This Tax Credit Enhancement for Lower Earners Could Stick Around Another Year

by Maurie Backman | Published on Nov. 2, 2021

Many or all of the products here are from our partners that compensate us. It’s how we make money. But our editorial integrity ensures our experts’ opinions aren’t influenced by compensation. Terms may apply to offers listed on this page.
A waitress wearing a face mask serves a customer some coffee in a restaurant.

Image source: Getty Images

This could be good news for a lot of families.


Key points

  • The Earned Income Tax Credit got a boost for 2021.
  • Now, lawmakers are pushing to extend that enhancement one more year.

Democratic lawmakers have been hard at work mapping out legislation for their $1.75 trillion Build Back Better plan. Now, they're proposing a one-year extension to the enhanced version of the Earned Income Tax Credit (EITC), a credit designed to help lower earners.

The EITC is a lifeline for households in need

When the American Rescue Plan was passed back in March 2021, it boosted a couple of key tax credits for the 2021 tax year. The first, and perhaps more well-known, was the Child Tax Credit. Not only did the value of the credit increase, but the process of distributing funds via the credit changed so that monthly installments have been hitting Americans' bank accounts since July.

The EITC also got a boost under the American Rescue Plan. That boost almost tripled the value of the credit for eligible recipients without dependents. It also raised the earnings limit so more people were able to qualify for the credit this year.

Now, lawmakers are fighting to keep that enhancement in place for another year. If they are successful, it could impact 17 million low-wage workers.

A particularly valuable credit

What makes the EITC so valuable is that it's fully refundable. Most tax credits aren't refundable, which means the most they can do is reduce one's tax liability to $0.

Say someone files taxes and claims a non-refundable $1,000 credit. If that person owes the IRS nothing, they get nothing. If they owe the IRS $400, they get $600, not the full $1,000 value of the credit.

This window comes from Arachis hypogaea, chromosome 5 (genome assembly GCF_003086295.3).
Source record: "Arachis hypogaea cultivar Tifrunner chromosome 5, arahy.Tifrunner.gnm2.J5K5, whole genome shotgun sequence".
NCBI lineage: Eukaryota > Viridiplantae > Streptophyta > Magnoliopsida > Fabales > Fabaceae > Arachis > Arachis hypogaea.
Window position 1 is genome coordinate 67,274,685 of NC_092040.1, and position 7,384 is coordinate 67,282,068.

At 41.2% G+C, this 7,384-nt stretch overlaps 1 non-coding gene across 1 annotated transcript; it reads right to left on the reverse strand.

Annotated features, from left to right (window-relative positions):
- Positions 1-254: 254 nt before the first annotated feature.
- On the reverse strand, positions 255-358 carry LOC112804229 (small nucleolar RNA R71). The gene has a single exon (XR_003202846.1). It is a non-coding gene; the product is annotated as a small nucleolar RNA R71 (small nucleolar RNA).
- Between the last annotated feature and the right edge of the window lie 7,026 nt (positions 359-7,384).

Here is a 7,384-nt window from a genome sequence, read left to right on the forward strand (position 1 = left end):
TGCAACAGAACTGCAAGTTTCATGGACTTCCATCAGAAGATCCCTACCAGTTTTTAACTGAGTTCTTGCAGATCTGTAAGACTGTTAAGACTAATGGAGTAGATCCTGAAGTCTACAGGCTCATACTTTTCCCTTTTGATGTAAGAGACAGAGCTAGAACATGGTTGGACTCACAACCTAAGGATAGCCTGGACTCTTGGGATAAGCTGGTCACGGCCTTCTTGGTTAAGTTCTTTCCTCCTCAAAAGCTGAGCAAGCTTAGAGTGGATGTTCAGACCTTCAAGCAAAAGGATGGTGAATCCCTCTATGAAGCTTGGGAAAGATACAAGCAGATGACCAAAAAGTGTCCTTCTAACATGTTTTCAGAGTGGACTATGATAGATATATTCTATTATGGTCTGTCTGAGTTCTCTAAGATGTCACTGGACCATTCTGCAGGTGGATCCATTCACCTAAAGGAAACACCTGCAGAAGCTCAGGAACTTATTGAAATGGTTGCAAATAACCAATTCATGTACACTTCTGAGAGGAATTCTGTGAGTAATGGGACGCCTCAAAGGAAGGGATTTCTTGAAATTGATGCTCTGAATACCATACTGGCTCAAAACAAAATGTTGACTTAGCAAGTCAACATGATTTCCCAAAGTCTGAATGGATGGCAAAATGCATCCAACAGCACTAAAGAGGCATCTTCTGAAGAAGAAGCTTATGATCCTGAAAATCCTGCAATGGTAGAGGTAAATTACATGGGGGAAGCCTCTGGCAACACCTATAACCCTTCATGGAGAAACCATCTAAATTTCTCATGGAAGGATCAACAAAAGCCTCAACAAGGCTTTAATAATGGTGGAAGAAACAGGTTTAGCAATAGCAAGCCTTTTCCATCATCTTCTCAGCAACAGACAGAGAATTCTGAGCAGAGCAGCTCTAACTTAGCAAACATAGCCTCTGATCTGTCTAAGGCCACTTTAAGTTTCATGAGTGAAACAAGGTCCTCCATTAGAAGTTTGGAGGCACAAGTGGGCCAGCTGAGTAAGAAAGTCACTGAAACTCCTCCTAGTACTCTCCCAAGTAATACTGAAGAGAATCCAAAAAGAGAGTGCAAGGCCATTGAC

The EITC has always been a fully refundable credit -- that was the case before the American Rescue Plan enhanced it and opened it up to more people. If that enhancement stays in effect for another year, it could help many households better recover from the pandemic and shore up their finances in the process.

Incidentally, lawmakers are also looking to make the fully refundable nature of the Child Tax Credit permanent. This year, the credit is permanently refundable, but it's normally only partially refundable, which means some recipients can't claim its full value.

Aid for those who need and deserve it

Given that there are currently no plans in the works for a fourth stimulus check to go out, keeping the boosted EITC in place through 2022 could help a lot of families get closer to attaining financial security. The pandemic has made it clear just how much we, as a society, rely on essential workers. Yet it's essential workers who are often paid lower wages that make it difficult to cover the bills.

The fact that the enhanced EITC could stick around another year is also important given that households without children are not eligible for the Child Tax Credit. Even once the Child Tax Credit reverts to its former non-boosted state, it still has a maximum value of $2,000 per child. Making the EITC available to more people without children is especially crucial in the absence of another stimulus check.

Alert: highest cash back card we've seen now has 0% intro APR until 2024

If you're using the wrong credit or debit card, it could be costing you serious money. Our expert loves this top pick, which features a 0% intro APR until 2024, an insane cash back rate of up to 5%, and all somehow for no annual fee. 

In fact, this card is so good that our expert even uses it personally. Click here to read our full review for free and apply in just 2 minutes. 

Read our free review

Our Research Expert